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SNYDER v. BARRY REALTY

December 10, 1996

EDWARD SNYDER and JANET SNYDER, Plaintiff,
v.
BARRY REALTY, INC., an Illinois corporation, and various unidentified employees known as "Tammy" and "Carol," DON BARRY, MAURICE J. O'BRIEN, PATRICK W. O'BRIEN, and PAUL H. O'BRIEN, Defendants.



The opinion of the court was delivered by: NORGLE

 CHARLES R. NORGLE, SR., District Judge:

 Before the court are Plaintiffs' Motion for Partial Summary Judgment, and Defendants' Motion for Summary Judgment. For the following reasons, both motions are denied.

 I. Background

 Edward Snyder ("Snyder") and Janet Snyder (collectively "the Snyders") are a married couple with five minor children. Snyder decided to relocate to Evanston, Illinois, because he was accepted to, and intended to enroll in, a graduate program at nearby Northwestern University. Around June 9, 1994, Snyder traveled from California to Evanston to obtain an apartment for his family. Upon his arrival in Evanston, Snyder approached employees of Defendant, Barry Realty, Inc. ("Barry"), and requested to see an apartment. Soon thereafter, employees of Barry showed Snyder two apartments located at 632 Hinman Avenue in Evanston. Defendants Don Barry and Michael Aufrecht own the land and building at that address. Snyder then completed an application for unit 1A ("the unit") of the building, a three-bedroom apartment. In his application, Snyder disclosed that he intended that his spouse and five minor children would live in the unit with him, for a total of seven people in the unit.

 Around June 23, 1994, an employee of Barry informed Snyder that Barry was rejecting Snyder's rental application. The stated basis for the rejection was Barry's occupancy policy, which provided for a maximum occupancy of four people for a three-bedroom apartment. Barry arrived at this occupancy policy through their "bedrooms plus one" rental policy. Under this policy, a maximum of three people may occupy a two-bedroom apartment, a maximum of four people may occupy a three-bedroom apartment, and a maximum of five people may occupy a four-bedroom apartment.

 The court notes that Barry's occupancy policy is more stringent than Evanston's statutory occupancy requirements. Evanston's occupancy ordinance, No. 68-0-90, states that every bedroom occupied by more than one person shall have at least fifty square feet of floor space for each occupant. The Snyders could have lived in the unit without violating Evanston's occupancy ordinance. However, Barry refused Plaintiffs' application because of its own, more stringent, policy. The Snyders now assert that Barry discriminated against them based on their familial status by rejecting their application based on that policy. Both parties have moved for summary judgment.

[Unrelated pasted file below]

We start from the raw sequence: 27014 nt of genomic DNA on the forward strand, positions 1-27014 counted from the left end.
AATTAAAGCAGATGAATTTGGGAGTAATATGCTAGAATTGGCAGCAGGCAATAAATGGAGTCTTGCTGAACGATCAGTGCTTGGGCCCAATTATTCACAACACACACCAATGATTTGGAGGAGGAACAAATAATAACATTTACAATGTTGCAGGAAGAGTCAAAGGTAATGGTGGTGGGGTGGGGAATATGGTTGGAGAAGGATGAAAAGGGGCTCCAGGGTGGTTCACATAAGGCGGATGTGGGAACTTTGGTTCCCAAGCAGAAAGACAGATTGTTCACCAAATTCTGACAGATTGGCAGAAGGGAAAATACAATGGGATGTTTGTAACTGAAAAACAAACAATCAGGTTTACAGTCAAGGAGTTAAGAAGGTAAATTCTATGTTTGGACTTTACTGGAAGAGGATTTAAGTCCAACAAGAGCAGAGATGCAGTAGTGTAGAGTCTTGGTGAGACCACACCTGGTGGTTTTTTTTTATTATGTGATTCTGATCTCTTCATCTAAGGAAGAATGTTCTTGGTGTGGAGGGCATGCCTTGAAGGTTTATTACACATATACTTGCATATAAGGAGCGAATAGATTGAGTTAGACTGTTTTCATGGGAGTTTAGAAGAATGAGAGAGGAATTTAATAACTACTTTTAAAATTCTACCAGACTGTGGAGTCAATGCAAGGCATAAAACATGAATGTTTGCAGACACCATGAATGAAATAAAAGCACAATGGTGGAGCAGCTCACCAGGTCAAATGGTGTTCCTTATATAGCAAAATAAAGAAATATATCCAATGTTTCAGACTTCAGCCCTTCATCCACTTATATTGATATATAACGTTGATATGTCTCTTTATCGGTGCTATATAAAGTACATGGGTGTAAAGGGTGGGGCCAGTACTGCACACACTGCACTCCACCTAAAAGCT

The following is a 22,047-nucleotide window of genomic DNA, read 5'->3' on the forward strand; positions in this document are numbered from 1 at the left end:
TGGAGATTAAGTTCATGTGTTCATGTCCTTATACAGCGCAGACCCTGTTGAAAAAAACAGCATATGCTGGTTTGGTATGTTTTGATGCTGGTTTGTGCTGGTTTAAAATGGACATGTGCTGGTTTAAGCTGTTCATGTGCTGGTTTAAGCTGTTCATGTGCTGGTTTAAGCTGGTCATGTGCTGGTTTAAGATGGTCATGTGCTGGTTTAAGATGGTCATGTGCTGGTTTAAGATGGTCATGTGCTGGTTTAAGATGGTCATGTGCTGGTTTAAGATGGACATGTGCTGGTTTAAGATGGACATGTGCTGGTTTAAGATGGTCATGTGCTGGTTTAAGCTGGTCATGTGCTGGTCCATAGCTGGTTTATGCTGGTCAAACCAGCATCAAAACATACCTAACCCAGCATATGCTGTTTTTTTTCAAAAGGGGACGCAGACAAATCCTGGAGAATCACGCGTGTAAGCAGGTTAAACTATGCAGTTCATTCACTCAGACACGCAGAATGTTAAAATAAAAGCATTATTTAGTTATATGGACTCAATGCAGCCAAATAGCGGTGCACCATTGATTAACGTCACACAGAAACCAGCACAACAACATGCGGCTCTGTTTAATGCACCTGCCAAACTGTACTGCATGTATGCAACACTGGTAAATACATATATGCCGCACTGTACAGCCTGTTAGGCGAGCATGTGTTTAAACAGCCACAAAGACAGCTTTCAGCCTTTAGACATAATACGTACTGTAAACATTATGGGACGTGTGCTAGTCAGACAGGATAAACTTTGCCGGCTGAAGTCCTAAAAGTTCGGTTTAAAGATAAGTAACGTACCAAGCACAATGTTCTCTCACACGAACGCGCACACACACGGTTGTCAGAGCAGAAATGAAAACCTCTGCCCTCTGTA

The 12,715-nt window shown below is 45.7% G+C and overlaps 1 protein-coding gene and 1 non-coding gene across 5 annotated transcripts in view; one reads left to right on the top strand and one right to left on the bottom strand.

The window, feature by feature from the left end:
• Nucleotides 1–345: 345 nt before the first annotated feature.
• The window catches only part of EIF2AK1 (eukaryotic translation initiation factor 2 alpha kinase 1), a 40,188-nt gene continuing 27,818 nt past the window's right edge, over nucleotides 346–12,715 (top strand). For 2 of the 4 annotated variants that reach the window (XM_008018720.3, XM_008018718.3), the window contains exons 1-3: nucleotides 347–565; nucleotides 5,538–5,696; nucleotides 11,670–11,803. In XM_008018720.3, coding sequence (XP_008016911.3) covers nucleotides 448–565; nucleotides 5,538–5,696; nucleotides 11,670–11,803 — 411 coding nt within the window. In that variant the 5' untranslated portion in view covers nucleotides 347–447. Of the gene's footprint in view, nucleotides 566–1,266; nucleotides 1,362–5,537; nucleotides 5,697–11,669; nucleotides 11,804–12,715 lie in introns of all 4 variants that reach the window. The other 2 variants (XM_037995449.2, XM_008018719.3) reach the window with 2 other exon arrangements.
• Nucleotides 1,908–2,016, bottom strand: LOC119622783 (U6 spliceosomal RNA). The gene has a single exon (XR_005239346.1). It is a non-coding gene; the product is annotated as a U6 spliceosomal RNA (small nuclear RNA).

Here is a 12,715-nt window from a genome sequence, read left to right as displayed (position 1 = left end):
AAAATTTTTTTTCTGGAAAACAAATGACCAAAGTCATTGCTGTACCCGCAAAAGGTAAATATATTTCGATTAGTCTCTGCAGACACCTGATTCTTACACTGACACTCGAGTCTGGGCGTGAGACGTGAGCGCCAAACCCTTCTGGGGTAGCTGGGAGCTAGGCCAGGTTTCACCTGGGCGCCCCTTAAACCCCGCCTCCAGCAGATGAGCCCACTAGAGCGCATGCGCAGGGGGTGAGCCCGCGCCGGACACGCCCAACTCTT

II. Discussion

 Summary judgment is appropriate only where there is no genuine issue of material fact and the moving party is entitled to judgment as a matter of law. Fed. R. Civ. P. 56(c). When considering a motion for summary judgment, the court may review the entire record, drawing all reasonable inferences from the record in the light most favorable to the non-moving party. Cornfeld by Lewis v. School Dist. No. 230, 991 F.2d 1316, 1320 (7th Cir. 1993). The burden of establishing the lack of any genuine issue of material fact rests with the movant. Jakubiec v. Cities Serv. Co., 844 F.2d 470, 473 (7th Cir. 1988).

 The Fair Housing Act ("FHA") makes it unlawful to "refuse to negotiate for the sale or rental of, or otherwise make unavailable or deny, a dwelling to any person because of . . . familial status . . . ." 42 U.S.C. § 3604(a). "Familial Status" refers to the presence of minor children in the household. 42 U.S.C. § 3602(k). "It has long been recognized that to give full measure to the Congressional purpose behind the FHA, courts have given broad interpretation to the statute." Baxter v. City of Belleville, Ill., 720 F. Supp. 720, 731 (S.D. Ill. 1989) (citations omitted).

 The Department of Housing and Urban Development ("HUD") "has adopted a three-part test set forth in McDonnell Douglas Corp. v. Green, for evaluating claims of discrimination under the Fair Housing Act." U.S. v. Badgett, 976 F.2d 1176, 1178 (8th Cir. 1992) (citation omitted). See also Village of Bellwood v. Dwivedi, 895 F.2d 1521, 1533 (7th Cir. 1990) (noting that courts use employment discrimination analysis in FHA cases). First, plaintiffs must bear the initial burden of proving a prima facie case of housing discrimination by a preponderance of the evidence. McDonnell Douglas Corp. v. Green, 411 U.S. 792, 802, 36 L. Ed. 2d 668, 93 S. Ct. 1817 (1973).

 There are two theories of discrimination by which plaintiffs may proceed under the FHA: disparate treatment and disparate impact. Here, the Snyders' only viable option is disparate impact, as they do not state that Barry only applied its occupancy policy to families. See Metropolitan Housing Dev. Corp. v. Village of Arlington Heights, 558 F.2d 1283, 1288 (7th Cir. 1977) (noting that courts need not find an absence of discrimination simply because a policy impacts non-protected as well as protected groups). To establish a prima facie case of disparate impact under the FHA, plaintiffs "must show at least that the defendant's actions had a discriminatory effect." Id. at 1289-90; Keith v. Volpe, 858 F.2d 467, 482 (9th Cir. 1988).


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